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Global ransomware attack hits organizations in 74 countries today – WannaCry?

Unleashing Chaos: Global Ransomware Attack Strikes 74 Countries - WannaCry?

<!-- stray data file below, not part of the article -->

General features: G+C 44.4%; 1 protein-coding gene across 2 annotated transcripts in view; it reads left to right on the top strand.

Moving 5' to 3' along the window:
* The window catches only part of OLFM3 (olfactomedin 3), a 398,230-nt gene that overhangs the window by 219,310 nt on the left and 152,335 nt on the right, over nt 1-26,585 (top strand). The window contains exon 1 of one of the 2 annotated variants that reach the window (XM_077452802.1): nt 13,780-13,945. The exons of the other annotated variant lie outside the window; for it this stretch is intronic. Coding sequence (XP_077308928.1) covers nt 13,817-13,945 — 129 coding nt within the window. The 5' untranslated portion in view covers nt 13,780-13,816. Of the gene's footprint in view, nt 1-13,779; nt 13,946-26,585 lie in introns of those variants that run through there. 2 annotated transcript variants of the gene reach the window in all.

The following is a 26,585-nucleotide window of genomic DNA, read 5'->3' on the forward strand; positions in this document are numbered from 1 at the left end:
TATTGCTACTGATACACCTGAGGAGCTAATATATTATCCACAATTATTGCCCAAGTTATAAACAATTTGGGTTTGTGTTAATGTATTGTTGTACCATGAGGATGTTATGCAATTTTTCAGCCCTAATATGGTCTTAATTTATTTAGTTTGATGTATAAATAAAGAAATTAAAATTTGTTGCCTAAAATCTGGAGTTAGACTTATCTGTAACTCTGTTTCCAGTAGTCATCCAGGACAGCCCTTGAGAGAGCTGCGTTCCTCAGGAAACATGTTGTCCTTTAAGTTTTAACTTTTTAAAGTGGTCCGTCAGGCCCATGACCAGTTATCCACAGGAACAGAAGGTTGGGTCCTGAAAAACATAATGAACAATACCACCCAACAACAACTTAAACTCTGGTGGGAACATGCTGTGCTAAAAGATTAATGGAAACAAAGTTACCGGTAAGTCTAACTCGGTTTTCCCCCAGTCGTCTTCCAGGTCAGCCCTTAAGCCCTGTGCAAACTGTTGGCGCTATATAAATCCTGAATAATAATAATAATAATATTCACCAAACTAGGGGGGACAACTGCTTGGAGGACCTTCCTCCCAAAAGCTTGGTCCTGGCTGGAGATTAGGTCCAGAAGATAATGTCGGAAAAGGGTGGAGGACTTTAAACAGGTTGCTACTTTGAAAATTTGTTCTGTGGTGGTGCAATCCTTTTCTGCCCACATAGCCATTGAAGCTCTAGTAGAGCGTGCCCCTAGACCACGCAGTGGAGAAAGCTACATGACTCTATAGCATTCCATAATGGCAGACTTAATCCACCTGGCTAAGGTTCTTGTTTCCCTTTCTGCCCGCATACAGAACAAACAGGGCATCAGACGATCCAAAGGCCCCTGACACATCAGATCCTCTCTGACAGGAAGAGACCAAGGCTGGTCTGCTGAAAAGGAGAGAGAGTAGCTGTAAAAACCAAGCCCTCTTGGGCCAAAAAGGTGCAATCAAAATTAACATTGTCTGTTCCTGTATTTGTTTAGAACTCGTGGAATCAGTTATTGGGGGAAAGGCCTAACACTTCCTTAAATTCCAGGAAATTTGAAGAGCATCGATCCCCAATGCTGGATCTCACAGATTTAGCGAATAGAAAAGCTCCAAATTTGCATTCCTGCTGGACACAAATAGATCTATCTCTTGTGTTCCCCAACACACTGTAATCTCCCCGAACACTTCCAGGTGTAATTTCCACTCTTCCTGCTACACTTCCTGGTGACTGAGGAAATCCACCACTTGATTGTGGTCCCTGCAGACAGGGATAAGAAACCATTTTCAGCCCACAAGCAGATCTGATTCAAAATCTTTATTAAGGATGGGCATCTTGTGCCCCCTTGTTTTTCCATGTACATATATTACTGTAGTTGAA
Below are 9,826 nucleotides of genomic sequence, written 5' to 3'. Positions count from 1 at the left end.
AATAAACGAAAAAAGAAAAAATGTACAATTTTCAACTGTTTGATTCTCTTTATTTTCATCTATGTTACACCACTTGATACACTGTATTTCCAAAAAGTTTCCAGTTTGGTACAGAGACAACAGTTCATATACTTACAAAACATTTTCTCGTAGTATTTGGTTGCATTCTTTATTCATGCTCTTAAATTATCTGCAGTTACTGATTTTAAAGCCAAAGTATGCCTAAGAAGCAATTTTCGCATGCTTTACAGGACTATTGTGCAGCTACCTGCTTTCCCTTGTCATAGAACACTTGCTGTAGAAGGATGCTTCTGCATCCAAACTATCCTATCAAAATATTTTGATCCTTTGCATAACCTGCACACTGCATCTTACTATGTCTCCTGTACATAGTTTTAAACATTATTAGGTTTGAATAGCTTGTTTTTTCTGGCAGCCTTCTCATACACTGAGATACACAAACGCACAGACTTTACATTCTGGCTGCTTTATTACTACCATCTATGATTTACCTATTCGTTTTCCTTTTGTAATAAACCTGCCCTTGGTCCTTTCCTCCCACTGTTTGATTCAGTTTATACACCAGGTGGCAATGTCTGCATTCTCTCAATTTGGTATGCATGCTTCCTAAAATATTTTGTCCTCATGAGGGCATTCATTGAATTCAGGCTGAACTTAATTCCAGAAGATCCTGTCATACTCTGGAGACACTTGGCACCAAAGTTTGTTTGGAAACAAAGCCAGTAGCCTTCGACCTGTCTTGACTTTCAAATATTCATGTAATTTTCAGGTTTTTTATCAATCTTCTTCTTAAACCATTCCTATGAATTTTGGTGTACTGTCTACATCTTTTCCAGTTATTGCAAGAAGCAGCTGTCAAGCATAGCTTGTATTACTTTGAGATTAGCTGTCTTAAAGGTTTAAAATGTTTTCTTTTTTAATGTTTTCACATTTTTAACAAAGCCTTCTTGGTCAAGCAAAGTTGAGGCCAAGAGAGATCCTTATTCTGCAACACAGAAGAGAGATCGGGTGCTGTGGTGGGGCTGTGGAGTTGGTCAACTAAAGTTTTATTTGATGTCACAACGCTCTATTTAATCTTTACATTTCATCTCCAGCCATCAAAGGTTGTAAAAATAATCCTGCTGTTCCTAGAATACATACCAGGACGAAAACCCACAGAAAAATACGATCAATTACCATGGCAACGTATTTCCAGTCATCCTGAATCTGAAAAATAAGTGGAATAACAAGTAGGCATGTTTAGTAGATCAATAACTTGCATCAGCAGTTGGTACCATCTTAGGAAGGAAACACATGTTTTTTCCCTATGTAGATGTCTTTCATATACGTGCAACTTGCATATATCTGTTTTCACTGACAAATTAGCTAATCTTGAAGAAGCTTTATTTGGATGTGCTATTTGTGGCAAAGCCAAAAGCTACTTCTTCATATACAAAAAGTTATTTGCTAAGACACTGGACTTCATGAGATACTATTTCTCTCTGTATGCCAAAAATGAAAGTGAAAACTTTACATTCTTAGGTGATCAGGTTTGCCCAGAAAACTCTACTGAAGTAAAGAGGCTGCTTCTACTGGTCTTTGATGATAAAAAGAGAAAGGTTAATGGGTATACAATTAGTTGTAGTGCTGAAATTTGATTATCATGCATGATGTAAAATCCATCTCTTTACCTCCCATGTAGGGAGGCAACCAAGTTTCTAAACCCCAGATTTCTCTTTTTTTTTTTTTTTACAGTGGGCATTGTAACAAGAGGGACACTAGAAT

This is the largest massive ransomware outbreak globally we’ve seen to date. The malware is still spreading globally, and took down 16 hospitals in the UK, and severely impacted FedEx in the US. Thus far 45,000 computers have been reported infected globally, and the infection is still spreading rapidly. It’s a self-replicating worm and is capable of spreading to other computers inside an infected network. We’ve been writing about ransomware and warning customers for some time, and today, there was a massive global outbreak of a new type of ransomware called Wanna Decryptor or WannaCry. Act now to take preventative measures, and make sure you have good backups. If you think anti-virus will stop it, think again, only 30% of the products on the market will stop it. Two weeks ago there was a major Microsoft zero-day vulnerability announced, warning customers to quickly patch their systems. A group called the “shadow brokers” leaked NSA hacking tools. People were calling it the Microsoft server “apocalypse” because all windows servers were vulnerable. Since that time a series of patches have become available, but many organizations don’t install patches that quickly. Today, this same group unleashed a massive global ransomware attack, using the same methods and vulnerabilities published a few weeks ago. Woe to those who ignored the warnings, and didn’t patch and take adequate preventative measures, the warnings became reality today. The malicious actors are asking for $300 in this case, per PC, to decrypt the data. They purposely set the rate low, so people will pay the ransom. We do not recommend paying the ransom. It is better to restore your systems from backup. Prevention is better than the cure, if you have good security and good backups, you shouldn’t have any problems. Once your PC is infected with ransomware, you have two choices, pay the ransom, or restore from backup. What else can you do to secure and protect your networks? Preventative measures are the best, here’s a list…. 1. Educate Your Personnel – Conduct security awareness training – this malware and many like it, started as an email link, and all it takes is one user to click the link and unleash the malware in your network. 2. Email Spam Filters – Strong email spam filters can stop a lot of ransomware – unfortunately, bad guys are getting smarter, this latest attack is specifically written to evade spam filters 3. Implement URL / Content Filtering – These solutions can stop a lot of ransomware attacks, as many of these attacks are launched by tricking a user to click on a link that takes them to a bad website, which infects the PC. 4. Patch All Systems – Don’t overlook systems and network devices that aren’t part of the Microsoft Windows patching cycle. We often see organizations patch Windows systems effectively, but miss a lot of other devices. 5. Conduct Security Vulnerability Scanning Assessments Regularly – This allows organizations to find holes in their security. Every organization should be doing this on a regular basis. Fix the holes, and repeat. We recommend at least quarterly. Scan the external public IPSs, but also scan everything inside the firewall on internal networks. We typically find a lot of missing patches when we scan clients, and we often find misconfigured devices that lead to major security vulnerabilities. We see this every day in our practice. 6. Install Nextgen Anti-virus – nextgen endpoint solutions are no longer signature-based, which is ineffective. Instead, they can look for malicious behaviors and stop them dead in their tracks. 7. Install Nextgen Firewalls – Solutions from companies like Cisco and Palo Alto offer next generation defenses as part of an overall security defense in depth strategy. 8. Limit Administrative Accounts, Limit Access – Make sure all accounts are set for least privilege, which will limit the damage if you do get infected. Users should not have administrative rights, and even IT staff should not be using administrative accounts unless needed. Don’t use your IT administrative account for normal day to day work unless you’re actively performing system administrative tasks. 9. Disable Macro Tasks in Office Files – Many malware infections piggyback inside of Office or PDF file email attachments, and kick off when the file is opened. 10. Disable RDP remote desktop protocol in your network if it’s not needed. 11. Use Application Whitelisting – Only allow systems to execute programs that are known to be good. (Various technologies allow for this). 12. Classify, Segment, and Treat Data Accordingly – Implement logical and physical security measures to separate data and networks by classification, and by business organizational units. We might lose a PC, server, or host, even a business unit, but we can limit the damage from spreading to the whole organization and limit the impact. 13. Implement 2-Factor Authentication – usernames and passwords just aren’t that secure anymore, especially because users tend to implement weak passwords… “Passw0rd123” isn’t going to cut it anymore. It is understandable, how many of us can remember 100 different passwords between work, home, and all of the websites we visit? 2-factor authentication allows us to ask a user for something like a PIN# on top of a user ID and password, so that is a user ID is compromised or stolen, it still can’t be used. We can offer solutions that are both non-intrusive for the user, cost-effective, and can be installed pretty quickly. 14. Upgrade Legacy Hardware – Old systems are just not that secure…if you’re still running Windows XP, it’s time to upgrade it and get if off your network. Old firewalls, old applications, old infrastructure, is just not as secure as modern technology. There is a big difference. There is a cost to doing this, but there is also a cost to getting ransomware. And isn’t it nice to have fast new computers and networks? What can you do if you’re infected with Ransomware or WannaCry? If the worst happens and preventative measures didn’t work or weren’t in place, we recommend some of the following immediate corrective actions. 1. Isolate The Infected Computer Immediately – Unplug it from your network. This will help to stop it from attacking the network or shared drives, and other computers. 2. Isolate or Power Off Devices That Have Not Yet Been Infected – This may allow more time to clean and recover data, contain the damage, and prevent the situation from getting worse. 3. Immediately Secure Backup Data or Systems By Taking Them Offline – Ensure your backups don’t have malware. The malware is nasty…it also tries to attack and encrypt your backup files. 4. Contact Law Enforcement – You can contact the local office of the FBI or US Secret Service to report ransomware and request assistance. This is not as traumatic or eventful as it sounds, they are there to help you. 5. Contact Netrix Security Incident Response – We have a team of security engineers and professionals, we’re here to help. 6. If possible, change all online account passwords and network/system passwords after removing the system from the network. Yes, this is a big and painful step in some cases. And unfortunately, once the ransomware is removed from the system and eradicated, we recommend doing this again. Do you want to risk them coming back? If you have 2-factor authentication already in place, this step isn’t as important. 7. There are registry values and settings in Windows machines that can stop a lot of ransomware from running on Windows PCs. Netrix has put together a complete set of solutions to help our clients combat Ransomware and advanced malware. If this whole list looks daunting, call us, we can help with our Ransomware protection security bundle. IT Security made easy.